Chapter 2 is titled “Ways of Embracing.”  These ways are divided into two categories, the first of which occur “when a man and woman have not yet made love together”, and are intended to “reveal the signs of their love” (Doniger and Kakar 40).  Some of the descriptions are very specific and provide an incredibly intimate understanding of the culture (Doniger 2007:75).  The second category describes embraces that are meant to be used during the act of lovemaking.   Vatsyayana specifically notes that massaging does not qualify as a form of embrace, as it “takes place at a particular time set aside, has a different use, and is not enjoyed by both partners” (Doniger and Kakar 41).

The next three chapters discuss kissing, scratching and biting.  The author argues that there is no specific order in which these three actions must occur, because they all involve passion; “Vatsyayana says: Everything at any time, because passion does not look before it leaps” (Doniger and Kakar 42).  Having said that, kissing is the first topic discussed.  Despite noting the near endless variety of kisses, Vatsyayana argues that varying local customs permit specific types only and, as such, not all types of kisses are for all people (Doniger and Kakar 42).  Types of kissing are outlined, as well as the best kisses to be used depending on how comfortable and familiar the individuals are with each other.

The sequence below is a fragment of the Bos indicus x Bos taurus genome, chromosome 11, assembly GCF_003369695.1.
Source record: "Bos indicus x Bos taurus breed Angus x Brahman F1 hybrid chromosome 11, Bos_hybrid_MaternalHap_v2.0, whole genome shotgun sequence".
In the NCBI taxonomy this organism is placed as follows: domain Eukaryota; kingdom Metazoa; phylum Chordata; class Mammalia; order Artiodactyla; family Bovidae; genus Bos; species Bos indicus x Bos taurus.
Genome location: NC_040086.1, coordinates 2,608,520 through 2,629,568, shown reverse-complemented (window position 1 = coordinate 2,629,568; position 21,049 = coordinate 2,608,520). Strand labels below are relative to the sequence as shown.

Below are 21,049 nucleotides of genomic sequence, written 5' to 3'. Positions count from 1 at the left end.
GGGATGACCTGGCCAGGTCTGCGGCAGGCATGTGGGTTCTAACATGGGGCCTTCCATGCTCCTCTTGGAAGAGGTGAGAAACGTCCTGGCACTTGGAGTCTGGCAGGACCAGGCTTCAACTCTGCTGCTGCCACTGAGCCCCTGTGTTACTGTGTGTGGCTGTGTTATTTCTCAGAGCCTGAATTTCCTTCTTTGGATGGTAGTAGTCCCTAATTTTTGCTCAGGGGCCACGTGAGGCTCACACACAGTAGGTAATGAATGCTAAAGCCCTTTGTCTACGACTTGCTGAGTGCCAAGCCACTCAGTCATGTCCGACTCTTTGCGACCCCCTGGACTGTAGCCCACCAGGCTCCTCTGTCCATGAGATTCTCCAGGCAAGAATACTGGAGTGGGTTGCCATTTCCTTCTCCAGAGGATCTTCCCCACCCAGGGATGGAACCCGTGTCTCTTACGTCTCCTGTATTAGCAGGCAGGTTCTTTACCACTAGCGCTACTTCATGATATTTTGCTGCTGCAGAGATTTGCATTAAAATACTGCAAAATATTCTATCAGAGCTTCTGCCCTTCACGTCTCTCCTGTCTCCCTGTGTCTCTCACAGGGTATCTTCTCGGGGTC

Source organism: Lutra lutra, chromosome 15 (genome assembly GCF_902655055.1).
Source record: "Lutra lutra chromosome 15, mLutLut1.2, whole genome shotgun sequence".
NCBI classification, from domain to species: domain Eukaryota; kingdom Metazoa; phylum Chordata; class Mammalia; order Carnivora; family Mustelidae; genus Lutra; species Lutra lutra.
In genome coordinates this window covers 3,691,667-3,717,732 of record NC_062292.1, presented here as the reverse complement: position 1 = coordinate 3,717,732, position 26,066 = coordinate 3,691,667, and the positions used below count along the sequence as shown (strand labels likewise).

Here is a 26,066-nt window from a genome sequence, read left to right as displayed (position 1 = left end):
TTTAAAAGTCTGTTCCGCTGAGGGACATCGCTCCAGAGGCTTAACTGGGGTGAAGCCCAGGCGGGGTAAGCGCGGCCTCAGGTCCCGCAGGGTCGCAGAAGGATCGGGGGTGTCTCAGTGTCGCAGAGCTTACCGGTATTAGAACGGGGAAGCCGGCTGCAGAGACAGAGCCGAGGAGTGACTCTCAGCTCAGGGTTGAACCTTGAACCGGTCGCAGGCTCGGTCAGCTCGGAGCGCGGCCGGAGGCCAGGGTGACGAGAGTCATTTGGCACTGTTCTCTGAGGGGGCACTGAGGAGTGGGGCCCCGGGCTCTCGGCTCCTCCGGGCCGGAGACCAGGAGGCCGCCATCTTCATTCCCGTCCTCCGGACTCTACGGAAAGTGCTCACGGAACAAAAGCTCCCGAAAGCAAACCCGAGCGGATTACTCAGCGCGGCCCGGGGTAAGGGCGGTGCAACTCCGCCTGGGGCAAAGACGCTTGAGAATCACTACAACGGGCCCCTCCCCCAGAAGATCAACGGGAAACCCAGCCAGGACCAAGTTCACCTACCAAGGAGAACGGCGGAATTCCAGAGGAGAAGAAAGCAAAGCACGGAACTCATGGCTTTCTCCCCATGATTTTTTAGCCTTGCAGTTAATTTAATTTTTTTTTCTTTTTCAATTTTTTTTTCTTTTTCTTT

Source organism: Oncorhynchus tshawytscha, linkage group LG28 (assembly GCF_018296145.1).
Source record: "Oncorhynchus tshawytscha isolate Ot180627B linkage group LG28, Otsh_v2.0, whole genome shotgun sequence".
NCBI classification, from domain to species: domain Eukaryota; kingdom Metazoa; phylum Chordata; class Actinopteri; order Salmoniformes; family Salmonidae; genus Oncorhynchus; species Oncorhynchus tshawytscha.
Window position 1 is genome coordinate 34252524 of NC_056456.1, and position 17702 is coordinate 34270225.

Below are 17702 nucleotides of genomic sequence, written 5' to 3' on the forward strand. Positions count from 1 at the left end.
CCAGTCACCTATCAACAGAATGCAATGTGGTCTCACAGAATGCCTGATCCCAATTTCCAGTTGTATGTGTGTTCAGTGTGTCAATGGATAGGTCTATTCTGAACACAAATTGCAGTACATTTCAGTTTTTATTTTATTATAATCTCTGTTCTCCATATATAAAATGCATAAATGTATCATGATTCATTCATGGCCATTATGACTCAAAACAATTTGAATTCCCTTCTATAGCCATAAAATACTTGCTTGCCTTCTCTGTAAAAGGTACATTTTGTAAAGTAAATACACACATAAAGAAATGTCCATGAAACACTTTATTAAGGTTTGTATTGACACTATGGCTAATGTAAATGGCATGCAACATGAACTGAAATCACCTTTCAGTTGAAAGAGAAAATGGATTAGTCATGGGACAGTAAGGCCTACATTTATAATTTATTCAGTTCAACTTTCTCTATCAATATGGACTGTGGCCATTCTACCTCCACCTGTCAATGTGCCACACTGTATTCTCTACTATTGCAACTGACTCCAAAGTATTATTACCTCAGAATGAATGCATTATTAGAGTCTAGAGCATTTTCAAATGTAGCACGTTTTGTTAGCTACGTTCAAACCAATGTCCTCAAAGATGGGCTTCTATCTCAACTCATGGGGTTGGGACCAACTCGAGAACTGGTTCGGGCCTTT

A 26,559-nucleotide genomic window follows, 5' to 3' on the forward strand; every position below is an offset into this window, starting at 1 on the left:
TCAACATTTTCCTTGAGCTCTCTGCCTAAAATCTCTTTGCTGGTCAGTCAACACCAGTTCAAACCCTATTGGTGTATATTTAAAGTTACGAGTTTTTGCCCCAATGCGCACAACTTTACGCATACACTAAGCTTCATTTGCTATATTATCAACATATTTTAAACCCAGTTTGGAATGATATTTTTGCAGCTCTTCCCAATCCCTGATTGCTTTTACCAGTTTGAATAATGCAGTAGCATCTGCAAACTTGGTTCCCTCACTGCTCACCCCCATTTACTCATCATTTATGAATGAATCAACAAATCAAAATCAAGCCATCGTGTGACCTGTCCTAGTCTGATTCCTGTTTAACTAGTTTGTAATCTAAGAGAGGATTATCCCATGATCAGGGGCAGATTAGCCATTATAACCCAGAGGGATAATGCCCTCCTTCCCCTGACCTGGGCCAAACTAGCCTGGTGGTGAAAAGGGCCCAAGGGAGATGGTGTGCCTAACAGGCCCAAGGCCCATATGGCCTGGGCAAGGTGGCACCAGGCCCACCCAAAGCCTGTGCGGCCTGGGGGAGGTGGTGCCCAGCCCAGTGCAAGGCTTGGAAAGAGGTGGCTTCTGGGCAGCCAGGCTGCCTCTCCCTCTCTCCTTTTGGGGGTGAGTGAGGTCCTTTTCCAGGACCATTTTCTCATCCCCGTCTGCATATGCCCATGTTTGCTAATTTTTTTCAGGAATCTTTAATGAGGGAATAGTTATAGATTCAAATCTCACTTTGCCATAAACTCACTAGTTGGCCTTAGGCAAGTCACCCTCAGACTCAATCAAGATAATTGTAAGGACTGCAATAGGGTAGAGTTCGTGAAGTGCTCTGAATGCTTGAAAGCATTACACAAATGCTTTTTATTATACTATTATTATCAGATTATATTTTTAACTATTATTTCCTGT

Following the chapter on kissing comes a chapter on scratching.  Vatsyayana is careful to note that scratching is not for everyone, and not meant for all times: “Scratching is for their first time together, or on a return from a journey or a departure for a journey, or for a woman who has just relented from her anger or is drunk” (Doniger and Kakar 45).  He discusses different sized fingernails and the types of scratching the sizes are capable of.  Additionally, he suggests that illicit lovers ought to leave marks only in concealed places, so as to “increase their passion and make them remember” (Doniger and Kakar 47).  It is worth noting that, right before this remark, he contends that variety can help keep the passions alive.  This variety extends beyond the imaginations of a monogamous couple; indeed, an entire portion of the Kama Sutra is devoted to showing men how to win other men’s wives.  This chapter ends with the words “there are no keener means of increasing passion than acts inflicted with tooth and nail” (Doniger and Kakar 48).